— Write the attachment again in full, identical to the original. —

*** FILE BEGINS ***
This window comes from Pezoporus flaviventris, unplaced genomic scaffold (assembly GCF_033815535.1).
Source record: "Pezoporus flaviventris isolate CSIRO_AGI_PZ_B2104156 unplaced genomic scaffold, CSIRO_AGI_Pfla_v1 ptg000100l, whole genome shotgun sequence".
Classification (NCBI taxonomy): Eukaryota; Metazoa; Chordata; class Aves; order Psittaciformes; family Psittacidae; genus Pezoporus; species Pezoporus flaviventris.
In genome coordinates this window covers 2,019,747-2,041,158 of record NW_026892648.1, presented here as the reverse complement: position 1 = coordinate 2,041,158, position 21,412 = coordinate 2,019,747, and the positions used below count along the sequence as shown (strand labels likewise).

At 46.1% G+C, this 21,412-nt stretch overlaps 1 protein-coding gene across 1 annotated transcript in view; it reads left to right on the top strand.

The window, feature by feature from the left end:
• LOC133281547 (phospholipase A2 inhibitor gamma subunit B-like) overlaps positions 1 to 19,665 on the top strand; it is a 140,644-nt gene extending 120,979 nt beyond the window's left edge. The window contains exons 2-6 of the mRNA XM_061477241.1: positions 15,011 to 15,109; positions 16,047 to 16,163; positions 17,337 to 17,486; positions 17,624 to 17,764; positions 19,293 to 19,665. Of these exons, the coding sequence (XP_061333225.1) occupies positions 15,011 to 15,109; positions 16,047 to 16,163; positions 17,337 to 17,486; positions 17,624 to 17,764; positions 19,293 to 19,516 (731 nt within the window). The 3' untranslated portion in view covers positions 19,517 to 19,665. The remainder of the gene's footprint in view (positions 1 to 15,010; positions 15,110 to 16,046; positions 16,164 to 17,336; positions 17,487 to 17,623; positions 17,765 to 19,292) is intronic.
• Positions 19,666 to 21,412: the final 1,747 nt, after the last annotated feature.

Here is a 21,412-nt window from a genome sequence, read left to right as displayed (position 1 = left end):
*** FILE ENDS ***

This window comes from Pezoporus flaviventris, unplaced genomic scaffold (assembly GCF_033815535.1).
Source record: "Pezoporus flaviventris isolate CSIRO_AGI_PZ_B2104156 unplaced genomic scaffold, CSIRO_AGI_Pfla_v1 ptg000100l, whole genome shotgun sequence".
Classification (NCBI taxonomy): Eukaryota; Metazoa; Chordata; class Aves; order Psittaciformes; family Psittacidae; genus Pezoporus; species Pezoporus flaviventris.
In genome coordinates this window covers 2,019,747-2,041,158 of record NW_026892648.1, presented here as the reverse complement: position 1 = coordinate 2,041,158, position 21,412 = coordinate 2,019,747, and the positions used below count along the sequence as shown (strand labels likewise).

At 46.1% G+C, this 21,412-nt stretch overlaps 1 protein-coding gene across 1 annotated transcript in view; it reads left to right on the top strand.

The window, feature by feature from the left end:
• LOC133281547 (phospholipase A2 inhibitor gamma subunit B-like) overlaps positions 1 to 19,665 on the top strand; it is a 140,644-nt gene extending 120,979 nt beyond the window's left edge. The window contains exons 2-6 of the mRNA XM_061477241.1: positions 15,011 to 15,109; positions 16,047 to 16,163; positions 17,337 to 17,486; positions 17,624 to 17,764; positions 19,293 to 19,665. Of these exons, the coding sequence (XP_061333225.1) occupies positions 15,011 to 15,109; positions 16,047 to 16,163; positions 17,337 to 17,486; positions 17,624 to 17,764; positions 19,293 to 19,516 (731 nt within the window). The 3' untranslated portion in view covers positions 19,517 to 19,665. The remainder of the gene's footprint in view (positions 1 to 15,010; positions 15,110 to 16,046; positions 16,164 to 17,336; positions 17,487 to 17,623; positions 17,765 to 19,292) is intronic.
• Positions 19,666 to 21,412: the final 1,747 nt, after the last annotated feature.

Here is a 21,412-nt window from a genome sequence, read left to right as displayed (position 1 = left end):